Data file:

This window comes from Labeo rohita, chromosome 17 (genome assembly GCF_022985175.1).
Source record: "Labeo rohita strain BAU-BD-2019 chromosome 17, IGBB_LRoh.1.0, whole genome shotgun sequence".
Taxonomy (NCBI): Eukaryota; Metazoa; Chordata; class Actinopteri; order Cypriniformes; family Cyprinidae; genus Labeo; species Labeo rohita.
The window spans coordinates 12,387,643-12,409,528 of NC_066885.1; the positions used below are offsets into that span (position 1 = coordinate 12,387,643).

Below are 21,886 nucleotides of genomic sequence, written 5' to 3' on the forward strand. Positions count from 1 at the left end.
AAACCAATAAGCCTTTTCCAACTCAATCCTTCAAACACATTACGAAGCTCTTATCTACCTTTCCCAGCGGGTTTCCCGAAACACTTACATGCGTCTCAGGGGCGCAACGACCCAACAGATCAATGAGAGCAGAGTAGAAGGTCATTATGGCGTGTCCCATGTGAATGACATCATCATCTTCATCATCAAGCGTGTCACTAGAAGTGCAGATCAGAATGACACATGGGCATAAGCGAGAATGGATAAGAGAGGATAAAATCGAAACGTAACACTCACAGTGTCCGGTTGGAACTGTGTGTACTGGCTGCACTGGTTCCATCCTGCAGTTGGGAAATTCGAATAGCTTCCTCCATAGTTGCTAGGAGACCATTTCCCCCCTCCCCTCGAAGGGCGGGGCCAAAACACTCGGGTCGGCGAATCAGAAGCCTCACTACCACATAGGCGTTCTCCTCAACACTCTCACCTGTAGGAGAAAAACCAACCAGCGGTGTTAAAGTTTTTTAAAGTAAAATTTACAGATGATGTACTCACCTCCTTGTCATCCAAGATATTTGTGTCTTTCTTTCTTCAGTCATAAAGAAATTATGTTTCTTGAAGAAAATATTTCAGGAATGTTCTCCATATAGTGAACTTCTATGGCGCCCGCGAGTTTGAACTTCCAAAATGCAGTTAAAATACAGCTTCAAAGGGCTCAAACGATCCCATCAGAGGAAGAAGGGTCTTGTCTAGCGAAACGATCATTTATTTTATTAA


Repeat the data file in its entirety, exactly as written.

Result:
This window comes from Labeo rohita, chromosome 17 (genome assembly GCF_022985175.1).
Source record: "Labeo rohita strain BAU-BD-2019 chromosome 17, IGBB_LRoh.1.0, whole genome shotgun sequence".
Taxonomy (NCBI): Eukaryota; Metazoa; Chordata; class Actinopteri; order Cypriniformes; family Cyprinidae; genus Labeo; species Labeo rohita.
The window spans coordinates 12,387,643-12,409,528 of NC_066885.1; the positions used below are offsets into that span (position 1 = coordinate 12,387,643).

Below are 21,886 nucleotides of genomic sequence, written 5' to 3' on the forward strand. Positions count from 1 at the left end.
AAACCAATAAGCCTTTTCCAACTCAATCCTTCAAACACATTACGAAGCTCTTATCTACCTTTCCCAGCGGGTTTCCCGAAACACTTACATGCGTCTCAGGGGCGCAACGACCCAACAGATCAATGAGAGCAGAGTAGAAGGTCATTATGGCGTGTCCCATGTGAATGACATCATCATCTTCATCATCAAGCGTGTCACTAGAAGTGCAGATCAGAATGACACATGGGCATAAGCGAGAATGGATAAGAGAGGATAAAATCGAAACGTAACACTCACAGTGTCCGGTTGGAACTGTGTGTACTGGCTGCACTGGTTCCATCCTGCAGTTGGGAAATTCGAATAGCTTCCTCCATAGTTGCTAGGAGACCATTTCCCCCCTCCCCTCGAAGGGCGGGGCCAAAACACTCGGGTCGGCGAATCAGAAGCCTCACTACCACATAGGCGTTCTCCTCAACACTCTCACCTGTAGGAGAAAAACCAACCAGCGGTGTTAAAGTTTTTTAAAGTAAAATTTACAGATGATGTACTCACCTCCTTGTCATCCAAGATATTTGTGTCTTTCTTTCTTCAGTCATAAAGAAATTATGTTTCTTGAAGAAAATATTTCAGGAATGTTCTCCATATAGTGAACTTCTATGGCGCCCGCGAGTTTGAACTTCCAAAATGCAGTTAAAATACAGCTTCAAAGGGCTCAAACGATCCCATCAGAGGAAGAAGGGTCTTGTCTAGCGAAACGATCATTTATTTTATTAA